At least Sosa has witnesses who can attest to his story. Not so for Padres southpaw David Wells, who lost Sunday, then cut his right wrist and left palm that same evening in a "home accident."
"It was not a fight," said General Manager Kevin Towers, perhaps aware that Wells once broke his pitching hand in a street fight outside a bar after his mother's wake -- something about a comment concerning her days riding with the Hells Angels.
At least Wells is consistent. None of his injuries is ever boring. Two years ago, a very small man in a New York diner punched the enormous Wells in the face. The incident, which took place just before sunrise, involved threats with a butter knife.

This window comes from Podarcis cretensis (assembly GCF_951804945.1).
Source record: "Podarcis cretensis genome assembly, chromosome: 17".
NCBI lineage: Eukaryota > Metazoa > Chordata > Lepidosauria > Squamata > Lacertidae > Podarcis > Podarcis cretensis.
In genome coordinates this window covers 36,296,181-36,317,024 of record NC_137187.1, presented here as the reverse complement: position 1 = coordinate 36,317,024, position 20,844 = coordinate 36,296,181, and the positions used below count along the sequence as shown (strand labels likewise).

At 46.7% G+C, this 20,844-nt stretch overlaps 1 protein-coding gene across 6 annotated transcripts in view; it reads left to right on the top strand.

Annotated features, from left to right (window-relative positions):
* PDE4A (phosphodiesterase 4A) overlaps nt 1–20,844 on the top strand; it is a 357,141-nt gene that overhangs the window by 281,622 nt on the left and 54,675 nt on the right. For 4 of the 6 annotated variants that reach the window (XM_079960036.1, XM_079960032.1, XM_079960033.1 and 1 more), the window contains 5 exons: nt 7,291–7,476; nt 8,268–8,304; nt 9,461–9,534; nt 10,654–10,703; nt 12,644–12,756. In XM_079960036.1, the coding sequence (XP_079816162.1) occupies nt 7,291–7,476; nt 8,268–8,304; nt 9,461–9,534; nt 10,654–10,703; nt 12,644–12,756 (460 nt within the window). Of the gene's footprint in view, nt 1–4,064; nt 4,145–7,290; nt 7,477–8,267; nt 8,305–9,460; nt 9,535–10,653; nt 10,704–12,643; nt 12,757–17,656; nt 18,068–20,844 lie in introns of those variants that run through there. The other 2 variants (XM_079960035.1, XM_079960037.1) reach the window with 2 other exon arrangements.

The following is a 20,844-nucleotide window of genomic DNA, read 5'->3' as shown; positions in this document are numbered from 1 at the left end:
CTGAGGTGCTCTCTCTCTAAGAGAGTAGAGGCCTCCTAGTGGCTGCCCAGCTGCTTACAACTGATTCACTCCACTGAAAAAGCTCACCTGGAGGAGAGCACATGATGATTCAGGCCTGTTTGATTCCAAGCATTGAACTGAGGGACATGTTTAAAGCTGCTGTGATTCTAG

Wells's most famous mishap came in last year's World Series. One day after he bragged that it didn't matter if he was fat because he had "a rubber arm," his back -- not made of rubber, but burdened with carrying his gut everywhere -- went into spasms and forced Wells to the (warm) showers after one inning.
Though he seems to have tried, Wells has never truly challenged the all-time-record missing-in-action excuse of Cardinals pitcher Flint Rhem, but who has? Rhem went AWOL at the height of the '30 pennant race. It wasn't his fault, he explained to Branch Rickey. Gamblers kidnapped him and forced him to drink bootleg whiskey for two days. Good pitching was in short supply, then as now, so manager Gabby Street said, "we can't disprove it," and put Rehm back in the rotation. Sixteen days after escaping the clutches of the demon-rum kidnappers, Rehm started Game 2 of the World Series.